The nationwide theme for this year’s commemoration of Black History Month is “Black Resistance.” Local honorees have been nominated by members of the Pittsburgh and University communities and six of them will be publicly recognized during “A Night of Celebration: Honoring the Heroes of Black Resistance,” the University’s 2023 K. Leroy Irvis Black History Month event.

“Historically, Black resistance to injustice, inequality, and oppression has led to lasting progress in civil rights,” Pickett said. “In the face of overwhelming opposition at times, Black Americans and people of color have advocated for change. Their sacrifices and persistence have benefited all Americans through improvements in education, legislation, health care, business and industry, the workforce, and society in general.

“We're looking forward on Feb. 22 to honoring some of our Pittsburgh-area changemakers and helping to bring greater attention to their achievements.”

Students, faculty, staff, alumni, and community residents were nominated.


About Black History Month

Black History Month is celebrated annually during the month of February to acknowledge and celebrate the important contributions of people of African descent to our nation's life and culture.

Black History Month, which began as Negro History Week in 1926 under the leadership of historian, journalist, and educator Carter G. Woodson, is commemorated each year in February to coincide with the birthdays of Abraham Lincoln and Frederick Douglass.

This year’s theme: Black Resistance

Each year, the Association for the Study of African American Life & History recommends a theme for Black History Month that can be adopted across the nation. The theme for 2023 is “Black Resistance”:

African Americans have resisted historic and ongoing oppression, in all forms, especially the racial terrorism of lynching, racial pogroms, and police killings since our arrival upon these shores. These efforts have been to advocate for a dignified self-determined life in a just democratic society in the United States and beyond the United States political jurisdiction. The 1950s and 1970s in the United States was defined by actions such as sit-ins, boycotts, walk outs, strikes by Black people and white allies in the fight for justice against discrimination in all sectors of society from employment to education to housing.

Black people have had to consistently push the United States to live up to its ideals of freedom, liberty, and justice for all. Systematic oppression has sought to negate much of the dreams of our griots, like Langston Hughes and Zora Neale Hurston, and our freedom fighters, like the Rev. Dr. Martin Luther King, Jr., Septima Clark, and Fannie Lou Hamer fought to realize. Black people have sought ways to nurture and protect Black lives, and for autonomy of their physical and intellectual bodies through armed resistance, voluntary emigration, nonviolence, education, literature, sports, media, and legislation/politics. Black led institutions and affiliations have lobbied, litigated, legislated, protested, and achieved success. (ASALH website)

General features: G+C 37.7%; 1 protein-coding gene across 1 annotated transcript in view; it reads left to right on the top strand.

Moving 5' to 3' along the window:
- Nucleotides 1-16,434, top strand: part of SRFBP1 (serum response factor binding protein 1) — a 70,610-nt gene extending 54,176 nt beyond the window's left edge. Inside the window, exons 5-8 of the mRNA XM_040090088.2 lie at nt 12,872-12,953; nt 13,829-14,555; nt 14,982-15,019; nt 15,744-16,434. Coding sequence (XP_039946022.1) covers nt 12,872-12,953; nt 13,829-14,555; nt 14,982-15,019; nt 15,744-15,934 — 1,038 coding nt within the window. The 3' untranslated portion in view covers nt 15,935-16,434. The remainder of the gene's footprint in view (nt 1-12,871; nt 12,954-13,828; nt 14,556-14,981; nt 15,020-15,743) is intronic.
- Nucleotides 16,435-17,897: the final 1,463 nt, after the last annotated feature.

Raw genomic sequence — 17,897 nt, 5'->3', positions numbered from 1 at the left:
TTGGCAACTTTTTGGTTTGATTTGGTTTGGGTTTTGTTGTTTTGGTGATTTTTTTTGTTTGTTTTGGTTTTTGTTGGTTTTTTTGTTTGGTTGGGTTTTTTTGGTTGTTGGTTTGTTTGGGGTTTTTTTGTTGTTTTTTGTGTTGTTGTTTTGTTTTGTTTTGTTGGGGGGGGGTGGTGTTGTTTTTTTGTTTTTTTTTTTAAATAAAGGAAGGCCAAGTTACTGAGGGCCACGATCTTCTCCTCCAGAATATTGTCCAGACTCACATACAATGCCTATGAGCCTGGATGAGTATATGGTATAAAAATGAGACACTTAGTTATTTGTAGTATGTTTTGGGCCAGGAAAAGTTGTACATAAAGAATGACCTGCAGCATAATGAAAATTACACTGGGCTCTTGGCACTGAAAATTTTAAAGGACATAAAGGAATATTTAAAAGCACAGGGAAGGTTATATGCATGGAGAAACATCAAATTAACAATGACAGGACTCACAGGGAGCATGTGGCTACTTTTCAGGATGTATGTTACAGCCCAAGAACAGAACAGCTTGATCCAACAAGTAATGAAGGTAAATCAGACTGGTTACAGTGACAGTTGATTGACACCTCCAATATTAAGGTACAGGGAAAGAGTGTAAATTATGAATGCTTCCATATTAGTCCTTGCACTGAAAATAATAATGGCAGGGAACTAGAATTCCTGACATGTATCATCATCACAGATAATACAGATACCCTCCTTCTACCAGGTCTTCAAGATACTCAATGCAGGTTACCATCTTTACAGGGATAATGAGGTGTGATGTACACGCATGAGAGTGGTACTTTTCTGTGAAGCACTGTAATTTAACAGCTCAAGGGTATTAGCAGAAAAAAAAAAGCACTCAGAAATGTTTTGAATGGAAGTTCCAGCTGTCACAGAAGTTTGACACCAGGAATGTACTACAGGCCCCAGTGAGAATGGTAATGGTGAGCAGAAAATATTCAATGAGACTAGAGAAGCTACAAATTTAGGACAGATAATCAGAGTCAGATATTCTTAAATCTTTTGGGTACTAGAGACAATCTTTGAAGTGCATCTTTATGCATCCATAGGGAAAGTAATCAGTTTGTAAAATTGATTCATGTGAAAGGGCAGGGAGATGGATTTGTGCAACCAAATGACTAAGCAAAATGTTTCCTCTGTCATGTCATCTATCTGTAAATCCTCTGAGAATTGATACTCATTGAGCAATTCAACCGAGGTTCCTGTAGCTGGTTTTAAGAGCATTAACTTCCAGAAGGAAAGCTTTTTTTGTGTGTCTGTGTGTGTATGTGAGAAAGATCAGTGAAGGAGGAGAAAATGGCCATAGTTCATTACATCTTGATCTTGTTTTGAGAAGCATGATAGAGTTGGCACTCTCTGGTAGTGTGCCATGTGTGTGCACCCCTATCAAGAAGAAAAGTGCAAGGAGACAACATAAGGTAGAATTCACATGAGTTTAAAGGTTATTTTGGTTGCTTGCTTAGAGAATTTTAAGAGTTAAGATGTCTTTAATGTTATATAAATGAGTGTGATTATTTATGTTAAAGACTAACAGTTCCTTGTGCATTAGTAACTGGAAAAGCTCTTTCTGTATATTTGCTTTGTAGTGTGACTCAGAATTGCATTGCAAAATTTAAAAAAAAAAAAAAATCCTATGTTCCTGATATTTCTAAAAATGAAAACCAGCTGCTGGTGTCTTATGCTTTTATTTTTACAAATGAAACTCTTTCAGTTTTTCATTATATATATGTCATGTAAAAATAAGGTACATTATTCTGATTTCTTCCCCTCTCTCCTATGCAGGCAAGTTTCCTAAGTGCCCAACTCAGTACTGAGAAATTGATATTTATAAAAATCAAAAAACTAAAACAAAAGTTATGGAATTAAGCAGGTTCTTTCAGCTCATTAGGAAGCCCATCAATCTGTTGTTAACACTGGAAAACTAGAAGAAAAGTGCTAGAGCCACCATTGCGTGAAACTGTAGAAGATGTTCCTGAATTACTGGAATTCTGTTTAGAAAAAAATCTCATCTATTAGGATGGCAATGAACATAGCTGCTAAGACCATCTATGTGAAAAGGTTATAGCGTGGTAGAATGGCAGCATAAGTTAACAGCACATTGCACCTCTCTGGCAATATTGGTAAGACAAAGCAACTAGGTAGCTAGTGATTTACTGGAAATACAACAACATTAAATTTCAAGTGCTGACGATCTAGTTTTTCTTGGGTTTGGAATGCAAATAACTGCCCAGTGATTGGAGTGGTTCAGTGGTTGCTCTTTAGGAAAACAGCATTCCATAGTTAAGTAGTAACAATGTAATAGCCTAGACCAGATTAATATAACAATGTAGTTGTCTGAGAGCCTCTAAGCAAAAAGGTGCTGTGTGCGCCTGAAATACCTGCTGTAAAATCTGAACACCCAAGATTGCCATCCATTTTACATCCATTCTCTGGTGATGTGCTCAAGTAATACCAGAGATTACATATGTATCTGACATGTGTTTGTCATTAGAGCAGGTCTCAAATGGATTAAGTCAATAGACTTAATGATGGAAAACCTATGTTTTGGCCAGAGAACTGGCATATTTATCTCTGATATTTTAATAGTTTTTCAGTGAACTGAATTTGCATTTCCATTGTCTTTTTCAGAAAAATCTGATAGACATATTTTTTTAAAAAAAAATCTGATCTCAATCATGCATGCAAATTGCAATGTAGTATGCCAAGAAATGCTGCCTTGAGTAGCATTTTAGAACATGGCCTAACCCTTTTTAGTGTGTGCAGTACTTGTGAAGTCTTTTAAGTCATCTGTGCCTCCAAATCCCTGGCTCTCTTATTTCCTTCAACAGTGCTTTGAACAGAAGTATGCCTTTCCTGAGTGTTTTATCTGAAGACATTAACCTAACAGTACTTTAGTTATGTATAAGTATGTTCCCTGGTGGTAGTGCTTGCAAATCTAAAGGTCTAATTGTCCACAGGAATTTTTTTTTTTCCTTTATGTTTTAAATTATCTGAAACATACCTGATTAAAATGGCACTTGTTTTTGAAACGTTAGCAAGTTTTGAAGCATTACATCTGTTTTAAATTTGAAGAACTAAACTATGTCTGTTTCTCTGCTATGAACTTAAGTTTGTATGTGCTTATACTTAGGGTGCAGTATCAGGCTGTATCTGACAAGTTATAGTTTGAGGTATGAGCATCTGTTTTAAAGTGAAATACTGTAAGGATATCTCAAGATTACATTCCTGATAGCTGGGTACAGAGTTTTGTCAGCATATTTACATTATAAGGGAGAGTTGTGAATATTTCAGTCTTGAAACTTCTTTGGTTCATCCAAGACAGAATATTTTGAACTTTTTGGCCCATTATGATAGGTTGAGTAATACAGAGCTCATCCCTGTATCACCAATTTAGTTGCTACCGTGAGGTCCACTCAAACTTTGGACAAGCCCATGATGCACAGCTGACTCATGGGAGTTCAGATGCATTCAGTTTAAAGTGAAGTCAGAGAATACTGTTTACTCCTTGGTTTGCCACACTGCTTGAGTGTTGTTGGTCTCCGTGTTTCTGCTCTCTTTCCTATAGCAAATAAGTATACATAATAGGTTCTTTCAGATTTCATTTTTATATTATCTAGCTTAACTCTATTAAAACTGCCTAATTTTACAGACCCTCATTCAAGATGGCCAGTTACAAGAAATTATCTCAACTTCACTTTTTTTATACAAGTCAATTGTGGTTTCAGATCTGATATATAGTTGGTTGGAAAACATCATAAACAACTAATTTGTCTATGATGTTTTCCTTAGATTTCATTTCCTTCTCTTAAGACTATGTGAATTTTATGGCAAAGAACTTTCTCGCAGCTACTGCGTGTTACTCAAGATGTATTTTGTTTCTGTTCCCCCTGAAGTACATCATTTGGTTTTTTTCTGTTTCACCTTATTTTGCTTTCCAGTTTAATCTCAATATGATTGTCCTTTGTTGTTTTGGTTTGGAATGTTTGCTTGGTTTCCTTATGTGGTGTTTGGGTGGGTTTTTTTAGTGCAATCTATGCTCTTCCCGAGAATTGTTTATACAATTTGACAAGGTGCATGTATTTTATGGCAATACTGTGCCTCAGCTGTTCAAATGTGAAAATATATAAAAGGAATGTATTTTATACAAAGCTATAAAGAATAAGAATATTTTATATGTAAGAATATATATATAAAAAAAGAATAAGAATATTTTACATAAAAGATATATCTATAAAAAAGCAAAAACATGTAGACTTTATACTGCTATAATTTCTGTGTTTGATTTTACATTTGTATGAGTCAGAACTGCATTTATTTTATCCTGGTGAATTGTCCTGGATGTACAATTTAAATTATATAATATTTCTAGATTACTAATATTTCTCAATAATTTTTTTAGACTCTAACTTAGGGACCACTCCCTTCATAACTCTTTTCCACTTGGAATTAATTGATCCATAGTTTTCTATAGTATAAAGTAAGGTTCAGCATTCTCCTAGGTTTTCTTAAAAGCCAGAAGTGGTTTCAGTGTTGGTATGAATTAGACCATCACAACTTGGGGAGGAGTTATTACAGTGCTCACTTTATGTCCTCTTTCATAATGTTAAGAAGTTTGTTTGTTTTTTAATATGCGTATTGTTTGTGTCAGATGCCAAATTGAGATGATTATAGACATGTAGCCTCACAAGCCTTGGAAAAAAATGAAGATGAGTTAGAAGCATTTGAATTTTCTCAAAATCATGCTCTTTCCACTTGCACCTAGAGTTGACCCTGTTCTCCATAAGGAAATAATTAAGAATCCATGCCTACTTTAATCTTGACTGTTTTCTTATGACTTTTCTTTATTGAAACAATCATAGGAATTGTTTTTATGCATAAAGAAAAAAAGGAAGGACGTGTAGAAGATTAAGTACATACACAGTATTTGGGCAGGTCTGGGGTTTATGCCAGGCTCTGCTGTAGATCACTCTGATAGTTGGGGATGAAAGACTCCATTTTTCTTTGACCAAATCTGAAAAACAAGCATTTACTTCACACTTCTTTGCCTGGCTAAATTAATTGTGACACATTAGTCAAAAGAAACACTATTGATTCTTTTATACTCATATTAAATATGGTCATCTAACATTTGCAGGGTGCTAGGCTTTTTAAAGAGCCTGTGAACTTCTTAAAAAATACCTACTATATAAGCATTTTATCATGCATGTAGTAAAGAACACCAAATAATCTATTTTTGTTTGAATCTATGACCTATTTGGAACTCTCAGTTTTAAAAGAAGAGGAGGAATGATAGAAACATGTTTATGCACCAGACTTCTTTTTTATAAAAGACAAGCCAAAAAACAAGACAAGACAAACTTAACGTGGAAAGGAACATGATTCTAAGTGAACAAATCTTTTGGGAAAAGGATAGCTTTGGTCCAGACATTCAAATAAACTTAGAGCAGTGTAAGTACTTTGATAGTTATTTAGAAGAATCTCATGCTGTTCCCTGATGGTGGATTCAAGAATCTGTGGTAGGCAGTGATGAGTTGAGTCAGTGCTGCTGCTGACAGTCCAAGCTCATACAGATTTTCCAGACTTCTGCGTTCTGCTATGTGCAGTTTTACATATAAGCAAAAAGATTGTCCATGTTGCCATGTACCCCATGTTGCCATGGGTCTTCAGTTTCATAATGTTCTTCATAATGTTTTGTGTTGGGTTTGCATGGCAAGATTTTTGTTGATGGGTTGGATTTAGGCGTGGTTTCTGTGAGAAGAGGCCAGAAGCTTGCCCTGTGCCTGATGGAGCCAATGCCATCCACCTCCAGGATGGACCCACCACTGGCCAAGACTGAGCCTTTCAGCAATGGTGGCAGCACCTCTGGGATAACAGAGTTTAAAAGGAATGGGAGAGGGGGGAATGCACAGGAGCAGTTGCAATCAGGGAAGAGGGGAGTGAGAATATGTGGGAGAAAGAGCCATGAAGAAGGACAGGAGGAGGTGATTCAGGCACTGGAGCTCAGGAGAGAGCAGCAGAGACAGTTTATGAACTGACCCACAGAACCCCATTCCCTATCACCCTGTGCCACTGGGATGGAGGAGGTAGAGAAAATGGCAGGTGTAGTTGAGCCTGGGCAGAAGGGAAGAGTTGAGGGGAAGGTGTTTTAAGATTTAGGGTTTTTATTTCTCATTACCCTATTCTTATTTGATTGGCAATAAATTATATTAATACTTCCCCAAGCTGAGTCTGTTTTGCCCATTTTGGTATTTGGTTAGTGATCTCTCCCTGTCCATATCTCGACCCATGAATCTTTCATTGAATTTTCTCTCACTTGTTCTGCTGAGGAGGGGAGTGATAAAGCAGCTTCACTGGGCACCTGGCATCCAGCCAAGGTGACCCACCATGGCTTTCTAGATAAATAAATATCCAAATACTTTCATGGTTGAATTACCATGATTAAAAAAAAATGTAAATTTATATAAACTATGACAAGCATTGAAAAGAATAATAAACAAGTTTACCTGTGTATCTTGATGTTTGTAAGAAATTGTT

‘Agency and Power of the Lived Experience’

The University’s Black History Month committee, which represents community members from a wide variety of backgrounds and disciplines, has adopted as this year’s theme, “Black Resistance: Agency and Power of the Lived Experience.”

In-person and virtual events during February 2023 will explore how Black members of the community, both at the University and throughout the Pittsburgh area, have served as positive change agents to resist and fight back on behalf of justice, inclusion, and equal opportunity for all.

Submitting your events

The entire Pitt community is encouraged to actively engage in the celebration of Black History Month. Any department, unit, or group that wishes to have their Black History Month program promoted across the University system should submit their information via the University calendar and use the “Black History Month” event tag. 

The K. Leroy Irvis Program

The University's signature event, the K. Leroy Irvis Black History Month Program, is hosted each year by the University’s chancellor. The program is named for K. Leroy Irvis, a 1954 graduate of the University of Pittsburgh School of Law and one of the most important and influential men in Pennsylvania history. 

Details of this year’s K. Leroy Irvis Black History Month program will be announced shortly. Top